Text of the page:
HP (HPQ) had a lot of big news this month. They officially split themselves into two companies dividing the main business by rolling out Hewlett-Packard Enterprise (HPE). And ahead of its anticipated earnings release Tuesday the company announced a line of new ZBook mobile workstations that are “thinner, lighter and more powerful than earlier models,” as well as unveiling new technical innovations for its desktop workstation products.
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HP…a question. Why in the world would I need a desktop computer anymore? I get asked this question all the time from my clients. And the answer’s simple: you don’t. And, in most cases, you shouldn’t buy one for your business. Sure, desktops are priced less than most laptops. But the extra cost to buy a laptop is worth it. And here’s why.
For starters, laptop computers (including many made by HP) are now completely capable replacements for a desktop. My Dell Windows 7 workstation in my home office was starting to show its age this spring and I thought I would just replace it with another desktop. And then I started looking at laptops. Even being just three years old, my desktop had less resources and specs than most of the laptops I reviewed. Sure, if you’re a gamer or your business uses intense graphical or video resources you may need to get a higher end desktop. But let’s face it: if you’re a typical business your people are mostly using an office product from Microsoft (MSFT) or Google (GOOGL), an accounting application and probably one or two other cloud based services which all require much less local firepower than its predecessors. You can now get away with less of a workstation. You don’t need one.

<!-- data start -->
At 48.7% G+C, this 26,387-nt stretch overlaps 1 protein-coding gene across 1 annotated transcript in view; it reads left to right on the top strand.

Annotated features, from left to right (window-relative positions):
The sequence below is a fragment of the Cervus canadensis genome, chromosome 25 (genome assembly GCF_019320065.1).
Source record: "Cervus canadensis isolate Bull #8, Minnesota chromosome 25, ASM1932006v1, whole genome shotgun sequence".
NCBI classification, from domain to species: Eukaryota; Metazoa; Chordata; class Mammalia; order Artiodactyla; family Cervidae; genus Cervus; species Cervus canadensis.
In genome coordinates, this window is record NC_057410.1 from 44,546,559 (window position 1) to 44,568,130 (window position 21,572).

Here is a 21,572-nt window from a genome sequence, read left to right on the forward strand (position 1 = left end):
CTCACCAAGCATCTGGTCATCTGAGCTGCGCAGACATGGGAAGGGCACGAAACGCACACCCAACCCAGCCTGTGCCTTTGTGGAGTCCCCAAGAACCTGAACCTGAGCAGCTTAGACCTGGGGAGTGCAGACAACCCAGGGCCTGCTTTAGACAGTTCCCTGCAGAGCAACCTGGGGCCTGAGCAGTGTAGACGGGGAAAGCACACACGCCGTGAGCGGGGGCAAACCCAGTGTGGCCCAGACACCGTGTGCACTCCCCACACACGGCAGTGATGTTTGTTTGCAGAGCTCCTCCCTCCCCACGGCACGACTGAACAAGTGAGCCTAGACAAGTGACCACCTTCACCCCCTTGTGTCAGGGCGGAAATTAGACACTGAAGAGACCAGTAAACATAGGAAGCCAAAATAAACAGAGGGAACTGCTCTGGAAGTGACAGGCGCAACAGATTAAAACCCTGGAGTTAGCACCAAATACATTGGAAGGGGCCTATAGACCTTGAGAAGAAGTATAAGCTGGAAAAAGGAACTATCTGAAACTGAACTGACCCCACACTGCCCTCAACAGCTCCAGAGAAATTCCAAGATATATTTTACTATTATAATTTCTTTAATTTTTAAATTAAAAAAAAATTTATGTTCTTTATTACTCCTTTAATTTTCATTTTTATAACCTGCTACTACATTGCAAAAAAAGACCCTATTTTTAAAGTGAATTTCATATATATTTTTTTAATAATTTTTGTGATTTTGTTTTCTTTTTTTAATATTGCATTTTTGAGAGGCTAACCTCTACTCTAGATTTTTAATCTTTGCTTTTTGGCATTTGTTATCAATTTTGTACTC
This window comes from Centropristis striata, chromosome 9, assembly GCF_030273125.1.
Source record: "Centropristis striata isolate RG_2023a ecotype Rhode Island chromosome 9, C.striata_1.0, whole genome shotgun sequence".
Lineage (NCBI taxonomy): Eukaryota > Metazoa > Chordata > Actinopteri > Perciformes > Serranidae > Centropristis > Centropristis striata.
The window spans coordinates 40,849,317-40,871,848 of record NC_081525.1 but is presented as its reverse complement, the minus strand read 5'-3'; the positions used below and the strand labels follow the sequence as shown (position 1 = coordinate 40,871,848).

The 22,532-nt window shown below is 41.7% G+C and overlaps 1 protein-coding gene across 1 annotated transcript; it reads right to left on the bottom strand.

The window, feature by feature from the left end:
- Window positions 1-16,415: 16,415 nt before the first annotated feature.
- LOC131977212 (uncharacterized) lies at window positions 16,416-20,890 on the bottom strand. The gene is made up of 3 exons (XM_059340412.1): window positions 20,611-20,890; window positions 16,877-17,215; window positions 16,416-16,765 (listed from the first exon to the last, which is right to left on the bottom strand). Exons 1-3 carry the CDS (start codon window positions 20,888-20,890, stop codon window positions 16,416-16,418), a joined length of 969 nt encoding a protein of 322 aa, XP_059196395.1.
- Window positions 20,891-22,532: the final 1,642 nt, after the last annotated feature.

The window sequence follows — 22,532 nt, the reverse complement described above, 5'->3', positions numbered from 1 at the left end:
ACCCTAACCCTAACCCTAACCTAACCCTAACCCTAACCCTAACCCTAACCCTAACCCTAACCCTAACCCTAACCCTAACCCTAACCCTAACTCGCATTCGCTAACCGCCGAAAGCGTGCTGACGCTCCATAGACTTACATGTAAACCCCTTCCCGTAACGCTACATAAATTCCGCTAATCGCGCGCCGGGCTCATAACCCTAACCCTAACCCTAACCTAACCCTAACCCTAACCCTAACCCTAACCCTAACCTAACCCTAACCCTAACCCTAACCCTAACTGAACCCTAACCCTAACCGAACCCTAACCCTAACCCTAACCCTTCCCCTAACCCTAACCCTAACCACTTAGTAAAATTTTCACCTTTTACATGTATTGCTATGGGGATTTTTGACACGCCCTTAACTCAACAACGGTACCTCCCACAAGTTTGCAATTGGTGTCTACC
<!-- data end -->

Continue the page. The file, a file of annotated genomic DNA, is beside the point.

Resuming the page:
Desktops are no longer desktops. They’re now “mobile workstations.” HP now has a whole line of excellent mobile workstations including the ZBook 15u, ZBook Studio, ZBook 15 and ZBook 17. Dell has its Precision line. Microsoft sells the Surface. And of course Apple (AAPL) offers powerful MacBook products. When it was time for me to replace my aging desktop I went for the Microsoft Surface – mostly because I got a great deal on it (my company is a Microsoft partner). But don’t think I’m schilling for Microsoft because I’m not – HP, Dell, Lenovo, Apple and others have excellent competitive brands and I just got a better deal on the Surface. As mentioned before these products are more expensive. You’ll likely spend north of a thousand bucks once you get the keyboard, docking station and monitor. But these units will be not only as or more powerful…they’ll also be mobile. Desktops are not. And that will make a huge difference to your company’s productivity.
Mobile workstations will replace tablets for business customers. Already we’re seeing a slowdown in tablet sales. And that makes sense – these devices are limited to the business user. There are security concerns. They are less powerful. They store less data. Mobile workstations are better in all these areas – they are as fully functional offline as online. And they can do everything that a tablet does while still being a laptop. I use my Surface for all things work and web related and an occasional episode of “The Walking Dead” and it works fine. But when I want to read a book I still use my Kindle. It’s just less awkward - particularly when travelling or eating alone. I tell my clients to focus on laptop/desktop capabilities and their employees will figure out any personal need for a tablet on their own.
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You will reduce your devices. Take a look around – many of your people probably have a desktop in their cubicle – and I bet they still have a laptop and even a tablet. And you probably paid for a lot of this too. This is changing rapidly. Spring for a mobile workstation and you can eliminate other devices. Your people just undock the device and go. Depending on the product you buy they can use it as a laptop or a tablet…or both. They’re saving everything to the cloud so storage is not as much of an issue. But whatever they need to do locally they can do with the same device they had in the office – no more copying or synchronization which has always been an imperfect process anyway.
With the popularity of “mobile workstations” watch as the desktop declines. Smart companies like HP know this already and are ahead of this trend.